McLaughlin is talking about ObamaCare’s “3 R’s” – reinsurance, risk corridors and the risk adjustment program. I’ve written about this multi-year, $20 billion bailout before. In different ways, each is designed to subsidize insurers for lost revenue traceable to the health law’s dysfunctional mandates. The threefold scheme was buried in the legislation to buy the support of large insurance companies who would have refused to participate without it.

Now the bill is coming due.

Based on interviews and documents containing discussions between Obama administration officials and insurance industry executives, a House Government Oversight report reveals that insurers are expecting the following payments:

1)      $640 million from the Risk Corridor program for the 2014 plan year

2)      $346 million from the Risk Adjustment program

The reinsurance program redistributes money among private insurance companies, as determined by the federal government.

The numbers quoted above are two to three times higher than originally anticipated because of the high level of adverse selection – i.e. too many older and sicker enrollees, not enough younger and healthier ones. The latter group is avoiding enrollment, preferring to pay ObamaCare’s relatively low penalty. But even that is a mirage. Reports are surfacing that as many as 25 million uninsured Americans are getting ObamaCare penalty waivers for next year; further increasing the federal budget deficit.

Bailouts can be nice, if they apply to you. But as a governing strategy, they eventually bankrupt the entire system.

August 6th, 2014 at 1:36 pm
Vermont Latest to Fire ObamaCare Website Maker

After nearly a year of failed attempts, Vermont is firing CGI Federal – the company that bungled both the federal healthcare.gov and Massachusetts’ online insurance exchange – as its web designer.

“With Vermont still lacking a fully functioning health website more than 10 months after its glitch-plagued debut last October, Vermont officials said late Monday that they were pulling the plug on CGI’s CGI Technologies and Solutions’ contract,” reports Newsweek.

The decision will cost CGI almost $20 million, but at least Vermont has agreed not to sue the company for damages.

Vermont’s announcement follows several other states that have abandoned their original – and very expensive – ObamaCare websites. Some, like Nevada, Hawaii, and Oregon, are planning to cut their losses and transition to the federal healthcare.gov website. Others, like Massachusetts, Maryland, and now Vermont, are switching to new contractors hoping to recoup at least some of their investments.

Of course, there are success stories. State exchanges in Kentucky and Connecticut are routinely cited as well-functioning websites – though even these have glitches. However, the prevalence of so many high-profile failures indicates that this massive experiment in public-private partnerships has resulted in a huge transfer of wealth with precious little to show for it.

July 31st, 2014 at 1:10 pm
House Passes Bill to Sue Obama

The House of Representatives made history today when it passed a bill allowing Congress to sue the President of the United States for failing to implement a federal law, reports the L.A. Times.

The legislation authorizes House Speaker John Boehner (R-OH) to file suit in federal court demanding that President Barack Obama enforce ObamaCare’s employer mandate, which requires companies with 50 or more full-time workers to purchase ObamaCare-compliant health insurance or pay a penalty.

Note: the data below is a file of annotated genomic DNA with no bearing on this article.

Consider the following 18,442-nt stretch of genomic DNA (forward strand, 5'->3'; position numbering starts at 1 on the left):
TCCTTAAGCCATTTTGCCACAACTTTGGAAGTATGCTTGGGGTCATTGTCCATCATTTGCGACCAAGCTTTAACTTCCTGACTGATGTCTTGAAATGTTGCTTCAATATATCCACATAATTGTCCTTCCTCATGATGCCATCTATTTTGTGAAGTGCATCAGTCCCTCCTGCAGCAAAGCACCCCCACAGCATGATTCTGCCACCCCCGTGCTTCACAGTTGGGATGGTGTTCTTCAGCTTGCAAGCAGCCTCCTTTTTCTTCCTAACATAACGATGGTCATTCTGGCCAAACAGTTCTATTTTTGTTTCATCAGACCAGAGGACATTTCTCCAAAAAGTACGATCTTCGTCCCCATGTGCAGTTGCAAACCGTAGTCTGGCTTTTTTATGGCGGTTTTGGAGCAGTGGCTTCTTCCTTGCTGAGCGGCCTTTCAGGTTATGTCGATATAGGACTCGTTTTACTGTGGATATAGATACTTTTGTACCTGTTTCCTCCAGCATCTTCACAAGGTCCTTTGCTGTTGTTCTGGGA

House Republicans have been critical of President Obama’s unilateral delays in enforcing the mandate – now scheduled to go into effect in 2016 – because it spares Democrats and the Obama administration substantial political pain. If the law is so great, Republicans reason, then it should go into full effect.

As with other anti-ObamaCare measures to pass the House, this bill has virtually no chance of clearing the Senate where Democrats are in the majority. Still, it’s very presence helps Republicans draw a clearer contrast over where each party stands on the rule of law; in particular the president’s ability to pick-and-choose which parts of a statute he will – as he swore upon taking office – to faithfully execute.

June 30th, 2014 at 2:08 pm
Obama Goes Outside Military Brass, Medical Community for New VA Chief

Robert McDonald, former CEO of Procter & Gamble, is President Barack Obama’s nominee to run the scandal-ridden Department of Veterans Affairs.

McDonald’s nomination is catching some in the veterans’ community off-guard. Unlike previous VA Secretaries, he’s not a general – though he did graduate from West Point and serve for five years as an Army paratrooper before jumping to P&G.

He’s also neither a medical doctor, nor does he have experience administering a hospital; traits that some think would be useful for a person stepping into the nation’s largest health system with 1,700 facilities.

Indeed, the case being made for McDonald is that his background in brand management and customer service signals that Obama thinks the main problem at the VA is bad leadership.

Which brings us to an interesting question – Is McDonald’s job just to make the VA’s public face more attractive, or is it to get the sprawling department into tip-top, customer satisfaction shape?

The answer depends on how much latitude President Obama is giving McDonald to operate. For example, in places like Phoenix where staff and administrators falsified records to get performance bonuses, does McDonald have the authority to fire and hire political appointees as well as career civil servants? Does he have the flexibility to outsource patients to private medical providers in regions where the VA hospitals are overbooked?

Senate Republicans should ask McDonald these and other questions during his confirmation hearings. Veterans and their families deserve to know whether the VA’s new chief has the power to be a turnaround artist, or just a place warmer.